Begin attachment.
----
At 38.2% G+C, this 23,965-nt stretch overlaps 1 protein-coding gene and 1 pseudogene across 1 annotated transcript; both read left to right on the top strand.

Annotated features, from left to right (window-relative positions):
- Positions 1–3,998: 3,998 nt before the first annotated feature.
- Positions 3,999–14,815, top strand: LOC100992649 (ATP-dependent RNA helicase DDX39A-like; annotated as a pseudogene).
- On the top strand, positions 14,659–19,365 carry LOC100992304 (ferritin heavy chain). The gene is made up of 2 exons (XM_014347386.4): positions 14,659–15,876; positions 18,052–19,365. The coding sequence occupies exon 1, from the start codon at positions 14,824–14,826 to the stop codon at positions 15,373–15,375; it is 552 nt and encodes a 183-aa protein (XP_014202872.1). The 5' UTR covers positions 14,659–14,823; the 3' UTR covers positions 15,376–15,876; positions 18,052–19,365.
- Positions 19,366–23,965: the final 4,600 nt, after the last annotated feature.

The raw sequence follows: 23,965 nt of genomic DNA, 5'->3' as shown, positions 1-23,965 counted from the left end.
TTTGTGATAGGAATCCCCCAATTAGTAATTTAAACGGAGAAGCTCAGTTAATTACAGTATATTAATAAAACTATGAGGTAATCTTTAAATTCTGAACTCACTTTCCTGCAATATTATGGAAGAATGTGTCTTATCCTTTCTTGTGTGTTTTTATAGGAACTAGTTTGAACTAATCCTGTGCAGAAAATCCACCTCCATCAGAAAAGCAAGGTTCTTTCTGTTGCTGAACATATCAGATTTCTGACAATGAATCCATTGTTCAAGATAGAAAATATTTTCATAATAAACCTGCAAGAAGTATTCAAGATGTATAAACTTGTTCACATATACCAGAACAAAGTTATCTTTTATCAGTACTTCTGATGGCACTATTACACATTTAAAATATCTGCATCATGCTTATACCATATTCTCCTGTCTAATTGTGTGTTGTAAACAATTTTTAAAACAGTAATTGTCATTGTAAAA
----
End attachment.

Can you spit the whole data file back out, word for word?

At 38.2% G+C, this 23,965-nt stretch overlaps 1 protein-coding gene and 1 pseudogene across 1 annotated transcript; both read left to right on the top strand.

Annotated features, from left to right (window-relative positions):
- Positions 1–3,998: 3,998 nt before the first annotated feature.
- Positions 3,999–14,815, top strand: LOC100992649 (ATP-dependent RNA helicase DDX39A-like; annotated as a pseudogene).
- On the top strand, positions 14,659–19,365 carry LOC100992304 (ferritin heavy chain). The gene is made up of 2 exons (XM_014347386.4): positions 14,659–15,876; positions 18,052–19,365. The coding sequence occupies exon 1, from the start codon at positions 14,824–14,826 to the stop codon at positions 15,373–15,375; it is 552 nt and encodes a 183-aa protein (XP_014202872.1). The 5' UTR covers positions 14,659–14,823; the 3' UTR covers positions 15,376–15,876; positions 18,052–19,365.
- Positions 19,366–23,965: the final 4,600 nt, after the last annotated feature.

The raw sequence follows: 23,965 nt of genomic DNA, 5'->3' as shown, positions 1-23,965 counted from the left end.
TTTGTGATAGGAATCCCCCAATTAGTAATTTAAACGGAGAAGCTCAGTTAATTACAGTATATTAATAAAACTATGAGGTAATCTTTAAATTCTGAACTCACTTTCCTGCAATATTATGGAAGAATGTGTCTTATCCTTTCTTGTGTGTTTTTATAGGAACTAGTTTGAACTAATCCTGTGCAGAAAATCCACCTCCATCAGAAAAGCAAGGTTCTTTCTGTTGCTGAACATATCAGATTTCTGACAATGAATCCATTGTTCAAGATAGAAAATATTTTCATAATAAACCTGCAAGAAGTATTCAAGATGTATAAACTTGTTCACATATACCAGAACAAAGTTATCTTTTATCAGTACTTCTGATGGCACTATTACACATTTAAAATATCTGCATCATGCTTATACCATATTCTCCTGTCTAATTGTGTGTTGTAAACAATTTTTAAAACAGTAATTGTCATTGTAAAA